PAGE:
Then, there are foods that are not the best choice for a nutritionally optimal diet, and are best consumed on a less often basis. These are the processed foods that you think of when you imagine packaged food, fast food, and sometimes restaurant food. They are foods that have a laundry list of ingredients that are unidentifiable and are often laden with sugars, dyes, artificial flavors, chemicals, additives, food stabilizers, excessive amounts of salt etc.
While these are often super delicious, they also don’t always add a whole lot of nutritional benefit. I think it’s important to not label foods as “good” or “bad”, but rather to see them as percentages of your diet. It’s totally great to have that cake or ice cream as a treat that feeds your soul, and truly enjoy those foods that you love in a restaurant on occasion. Deprivation and setting up foods as “off limits” often feed a binge/guilt/diet cycle – more on this in a later post. But it’s also good to keep balance in mind.
Plant based foods are some of the most nutrient dense foods, and are what supply our bodies with so many important micronutrients that just aren’t found anywhere else. This definitely does not mean that you have to eat plant based, but it is important to include a wide variety of vegetables, fruit, nuts, grains, seeds, and legumes in your diet. If you do choose to eat plant based, it is important to note that there are certain micronutrients that are harder to get, like iron, B-12, and Omega 3s, that require diligence to ensure that you are getting adequate amounts in your system.
Most of all, eat a balanced, well-rounded diet. I am totally guilty of eating the same things over and over again. Part of it is convenience and the fact that my grocery list can take up less headspace, but different foods have different nutrient profiles with essential vitamins and nutrients for our bodies. Eating seasonally and trying new recipes and new foods really helps me with this.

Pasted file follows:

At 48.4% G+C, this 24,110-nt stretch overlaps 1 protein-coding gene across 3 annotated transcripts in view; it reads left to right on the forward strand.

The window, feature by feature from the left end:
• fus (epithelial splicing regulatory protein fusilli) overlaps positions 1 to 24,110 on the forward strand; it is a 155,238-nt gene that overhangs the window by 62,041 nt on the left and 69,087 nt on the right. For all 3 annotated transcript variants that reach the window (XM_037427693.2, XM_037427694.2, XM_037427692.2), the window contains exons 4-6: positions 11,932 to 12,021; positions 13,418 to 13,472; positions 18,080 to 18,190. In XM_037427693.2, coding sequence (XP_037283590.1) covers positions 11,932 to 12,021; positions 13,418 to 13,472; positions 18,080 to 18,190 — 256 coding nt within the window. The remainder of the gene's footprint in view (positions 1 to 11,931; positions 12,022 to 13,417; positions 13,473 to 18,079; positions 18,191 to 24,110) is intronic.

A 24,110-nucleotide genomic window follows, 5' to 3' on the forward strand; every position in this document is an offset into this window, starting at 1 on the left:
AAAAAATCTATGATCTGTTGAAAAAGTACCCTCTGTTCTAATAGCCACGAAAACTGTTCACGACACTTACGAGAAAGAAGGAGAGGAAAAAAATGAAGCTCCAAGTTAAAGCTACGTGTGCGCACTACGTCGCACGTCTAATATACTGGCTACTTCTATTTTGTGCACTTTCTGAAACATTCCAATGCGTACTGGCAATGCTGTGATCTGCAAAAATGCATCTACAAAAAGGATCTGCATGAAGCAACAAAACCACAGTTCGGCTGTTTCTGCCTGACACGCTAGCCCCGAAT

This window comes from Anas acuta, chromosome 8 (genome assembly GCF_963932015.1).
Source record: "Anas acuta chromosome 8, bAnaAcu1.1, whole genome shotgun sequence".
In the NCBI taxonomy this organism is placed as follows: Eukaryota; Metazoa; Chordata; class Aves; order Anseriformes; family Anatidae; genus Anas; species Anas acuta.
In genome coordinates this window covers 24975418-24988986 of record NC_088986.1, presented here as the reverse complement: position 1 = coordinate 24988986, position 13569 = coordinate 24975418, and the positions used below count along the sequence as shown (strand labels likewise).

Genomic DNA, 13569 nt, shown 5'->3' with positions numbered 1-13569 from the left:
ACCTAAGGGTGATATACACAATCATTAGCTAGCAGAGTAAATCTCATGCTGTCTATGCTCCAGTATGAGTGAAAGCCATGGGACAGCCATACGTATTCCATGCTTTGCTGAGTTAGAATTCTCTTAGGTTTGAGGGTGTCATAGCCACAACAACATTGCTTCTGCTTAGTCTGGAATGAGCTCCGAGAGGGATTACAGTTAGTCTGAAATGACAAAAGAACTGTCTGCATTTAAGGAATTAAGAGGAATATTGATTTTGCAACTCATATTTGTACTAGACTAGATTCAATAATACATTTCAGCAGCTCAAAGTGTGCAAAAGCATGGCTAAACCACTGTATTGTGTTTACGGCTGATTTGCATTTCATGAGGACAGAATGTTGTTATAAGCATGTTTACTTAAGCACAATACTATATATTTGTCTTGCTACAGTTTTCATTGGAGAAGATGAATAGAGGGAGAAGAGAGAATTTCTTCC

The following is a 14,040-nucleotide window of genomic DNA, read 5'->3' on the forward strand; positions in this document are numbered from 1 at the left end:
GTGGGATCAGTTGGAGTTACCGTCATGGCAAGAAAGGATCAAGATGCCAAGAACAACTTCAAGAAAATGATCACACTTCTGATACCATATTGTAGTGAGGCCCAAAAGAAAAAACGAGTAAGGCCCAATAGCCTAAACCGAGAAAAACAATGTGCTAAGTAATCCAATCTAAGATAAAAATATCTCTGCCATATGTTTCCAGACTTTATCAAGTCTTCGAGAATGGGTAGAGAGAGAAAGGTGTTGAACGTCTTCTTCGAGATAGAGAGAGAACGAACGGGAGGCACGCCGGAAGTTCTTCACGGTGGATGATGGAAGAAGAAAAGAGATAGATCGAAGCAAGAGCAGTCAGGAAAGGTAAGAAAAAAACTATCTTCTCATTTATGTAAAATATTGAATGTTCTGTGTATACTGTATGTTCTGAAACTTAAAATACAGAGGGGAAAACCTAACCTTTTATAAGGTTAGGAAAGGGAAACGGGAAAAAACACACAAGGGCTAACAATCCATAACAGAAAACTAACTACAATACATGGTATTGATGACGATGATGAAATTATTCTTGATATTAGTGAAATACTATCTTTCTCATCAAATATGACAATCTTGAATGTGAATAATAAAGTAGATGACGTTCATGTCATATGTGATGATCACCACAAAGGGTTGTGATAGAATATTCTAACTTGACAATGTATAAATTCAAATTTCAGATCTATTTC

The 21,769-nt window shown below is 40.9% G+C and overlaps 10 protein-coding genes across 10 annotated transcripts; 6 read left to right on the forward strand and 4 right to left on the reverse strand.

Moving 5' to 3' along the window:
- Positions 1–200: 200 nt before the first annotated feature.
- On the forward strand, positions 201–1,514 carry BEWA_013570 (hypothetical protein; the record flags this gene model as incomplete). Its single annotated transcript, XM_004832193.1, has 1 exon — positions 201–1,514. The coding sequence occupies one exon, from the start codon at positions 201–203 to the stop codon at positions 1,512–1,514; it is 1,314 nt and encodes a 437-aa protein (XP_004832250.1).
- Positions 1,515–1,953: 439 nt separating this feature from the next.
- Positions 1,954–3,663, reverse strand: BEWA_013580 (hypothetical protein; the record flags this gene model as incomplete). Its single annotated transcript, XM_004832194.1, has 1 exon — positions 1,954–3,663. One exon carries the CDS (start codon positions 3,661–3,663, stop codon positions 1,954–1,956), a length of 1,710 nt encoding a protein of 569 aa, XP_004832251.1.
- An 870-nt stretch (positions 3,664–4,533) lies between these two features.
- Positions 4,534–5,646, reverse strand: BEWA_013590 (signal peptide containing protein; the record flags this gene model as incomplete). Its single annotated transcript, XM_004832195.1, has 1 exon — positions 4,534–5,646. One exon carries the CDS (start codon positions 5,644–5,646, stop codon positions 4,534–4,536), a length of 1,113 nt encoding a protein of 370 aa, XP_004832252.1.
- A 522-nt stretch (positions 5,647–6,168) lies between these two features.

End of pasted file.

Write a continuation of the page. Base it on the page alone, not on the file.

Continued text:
Just because something is good for you doesn’t mean that more is better.
There are some pretty crazy ways of eating out there that promote only eating one or two foods or types of foods for a period of time, including juice “cleanses”, as the optimal way to eat. Not only does this do away with the whole balance thing, it can also promote definicencies, disruption to your gut, and food rules that lead to diet cycling, it can actually be quite dangerous for your body.
Water and hydration really are important.
This is one of those reminders that might make you think “ugh” and reach for your water bottle as you are reading this, but hydration from water, not coffee or tea, is important for bodily functions like digestion, waste removal, protecting your joints and tissues. Our hydration levels impact so many of our functional systems in our bodies, so take a sip of that water, and add some lemon, lime, cucumber, or other fruit to make it even more tasty if you like.
Lastly, nutrition is not just about what you eat.
You fuel your body with relationships, home life, education, physical activity, work, spirituality and everything else that you surround yourself with. You could have the most “on point” diet and yet still feel unsatisfied. This concept of balance is so important as it relates to food and lifestyle. It’s something that will be constantly fluctuating and will involve continual feedback from your body, but I believe that over all, it is what leads to a well-rounded and intuitive approach to life.
I hope this post provided some interesting topics to think about as you start to assess where you are in your relationship to food and how you eat. While sifting through all of this conflicting information on food and nutrition, I hope that you can start to see that there are some core intentions that we can all agree on. There is some middle ground in nutrition. Ultimately, it is most important to take an intuitive look at your body in exploring your bio-individuality. This is the start a nutrition series where we will take a deeper look at topics such as the difference between dieting and healthy eating, how to fuel your body as a dancer or pre-professional student, and what role each macronutrient plays in your body, and so much more. I am so excited to dive deeper into these topics with you!